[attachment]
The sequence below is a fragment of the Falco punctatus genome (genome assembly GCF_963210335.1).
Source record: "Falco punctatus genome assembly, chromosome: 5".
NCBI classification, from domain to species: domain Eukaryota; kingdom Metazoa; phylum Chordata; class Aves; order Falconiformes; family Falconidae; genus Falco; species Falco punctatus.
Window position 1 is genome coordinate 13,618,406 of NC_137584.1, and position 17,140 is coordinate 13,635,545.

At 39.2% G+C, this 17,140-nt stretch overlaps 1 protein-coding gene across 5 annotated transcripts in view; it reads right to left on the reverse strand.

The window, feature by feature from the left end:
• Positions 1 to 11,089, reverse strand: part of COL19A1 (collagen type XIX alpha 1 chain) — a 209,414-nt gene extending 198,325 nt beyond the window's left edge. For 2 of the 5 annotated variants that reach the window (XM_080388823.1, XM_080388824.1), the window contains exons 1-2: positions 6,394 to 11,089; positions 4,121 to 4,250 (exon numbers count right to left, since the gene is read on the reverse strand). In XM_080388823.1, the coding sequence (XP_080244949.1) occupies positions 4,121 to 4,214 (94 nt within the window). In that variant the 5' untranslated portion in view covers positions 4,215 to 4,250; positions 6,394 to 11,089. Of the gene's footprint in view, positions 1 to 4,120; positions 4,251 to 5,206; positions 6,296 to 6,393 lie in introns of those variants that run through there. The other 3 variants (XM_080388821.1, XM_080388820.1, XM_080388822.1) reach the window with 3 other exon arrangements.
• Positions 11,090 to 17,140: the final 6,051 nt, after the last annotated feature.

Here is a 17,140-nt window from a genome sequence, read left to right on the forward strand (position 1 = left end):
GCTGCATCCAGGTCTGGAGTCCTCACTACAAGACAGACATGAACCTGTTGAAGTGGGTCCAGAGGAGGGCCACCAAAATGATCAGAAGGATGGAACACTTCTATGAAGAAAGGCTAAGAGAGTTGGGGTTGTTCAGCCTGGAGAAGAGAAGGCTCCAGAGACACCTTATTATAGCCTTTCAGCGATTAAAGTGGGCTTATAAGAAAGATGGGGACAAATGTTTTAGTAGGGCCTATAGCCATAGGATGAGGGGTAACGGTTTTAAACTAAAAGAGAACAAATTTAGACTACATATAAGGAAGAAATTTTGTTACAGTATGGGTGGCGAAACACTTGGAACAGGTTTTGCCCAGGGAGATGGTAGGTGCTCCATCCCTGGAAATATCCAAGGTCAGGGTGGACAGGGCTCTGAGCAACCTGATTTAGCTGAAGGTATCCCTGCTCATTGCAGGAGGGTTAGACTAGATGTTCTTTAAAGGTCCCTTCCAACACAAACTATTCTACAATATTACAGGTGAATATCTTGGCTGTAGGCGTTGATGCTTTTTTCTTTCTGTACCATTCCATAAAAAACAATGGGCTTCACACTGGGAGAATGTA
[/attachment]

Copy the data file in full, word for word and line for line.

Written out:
The sequence below is a fragment of the Falco punctatus genome (genome assembly GCF_963210335.1).
Source record: "Falco punctatus genome assembly, chromosome: 5".
NCBI classification, from domain to species: domain Eukaryota; kingdom Metazoa; phylum Chordata; class Aves; order Falconiformes; family Falconidae; genus Falco; species Falco punctatus.
Window position 1 is genome coordinate 13,618,406 of NC_137584.1, and position 17,140 is coordinate 13,635,545.

At 39.2% G+C, this 17,140-nt stretch overlaps 1 protein-coding gene across 5 annotated transcripts in view; it reads right to left on the reverse strand.

The window, feature by feature from the left end:
• Positions 1 to 11,089, reverse strand: part of COL19A1 (collagen type XIX alpha 1 chain) — a 209,414-nt gene extending 198,325 nt beyond the window's left edge. For 2 of the 5 annotated variants that reach the window (XM_080388823.1, XM_080388824.1), the window contains exons 1-2: positions 6,394 to 11,089; positions 4,121 to 4,250 (exon numbers count right to left, since the gene is read on the reverse strand). In XM_080388823.1, the coding sequence (XP_080244949.1) occupies positions 4,121 to 4,214 (94 nt within the window). In that variant the 5' untranslated portion in view covers positions 4,215 to 4,250; positions 6,394 to 11,089. Of the gene's footprint in view, positions 1 to 4,120; positions 4,251 to 5,206; positions 6,296 to 6,393 lie in introns of those variants that run through there. The other 3 variants (XM_080388821.1, XM_080388820.1, XM_080388822.1) reach the window with 3 other exon arrangements.
• Positions 11,090 to 17,140: the final 6,051 nt, after the last annotated feature.

Here is a 17,140-nt window from a genome sequence, read left to right on the forward strand (position 1 = left end):
GCTGCATCCAGGTCTGGAGTCCTCACTACAAGACAGACATGAACCTGTTGAAGTGGGTCCAGAGGAGGGCCACCAAAATGATCAGAAGGATGGAACACTTCTATGAAGAAAGGCTAAGAGAGTTGGGGTTGTTCAGCCTGGAGAAGAGAAGGCTCCAGAGACACCTTATTATAGCCTTTCAGCGATTAAAGTGGGCTTATAAGAAAGATGGGGACAAATGTTTTAGTAGGGCCTATAGCCATAGGATGAGGGGTAACGGTTTTAAACTAAAAGAGAACAAATTTAGACTACATATAAGGAAGAAATTTTGTTACAGTATGGGTGGCGAAACACTTGGAACAGGTTTTGCCCAGGGAGATGGTAGGTGCTCCATCCCTGGAAATATCCAAGGTCAGGGTGGACAGGGCTCTGAGCAACCTGATTTAGCTGAAGGTATCCCTGCTCATTGCAGGAGGGTTAGACTAGATGTTCTTTAAAGGTCCCTTCCAACACAAACTATTCTACAATATTACAGGTGAATATCTTGGCTGTAGGCGTTGATGCTTTTTTCTTTCTGTACCATTCCATAAAAAACAATGGGCTTCACACTGGGAGAATGTA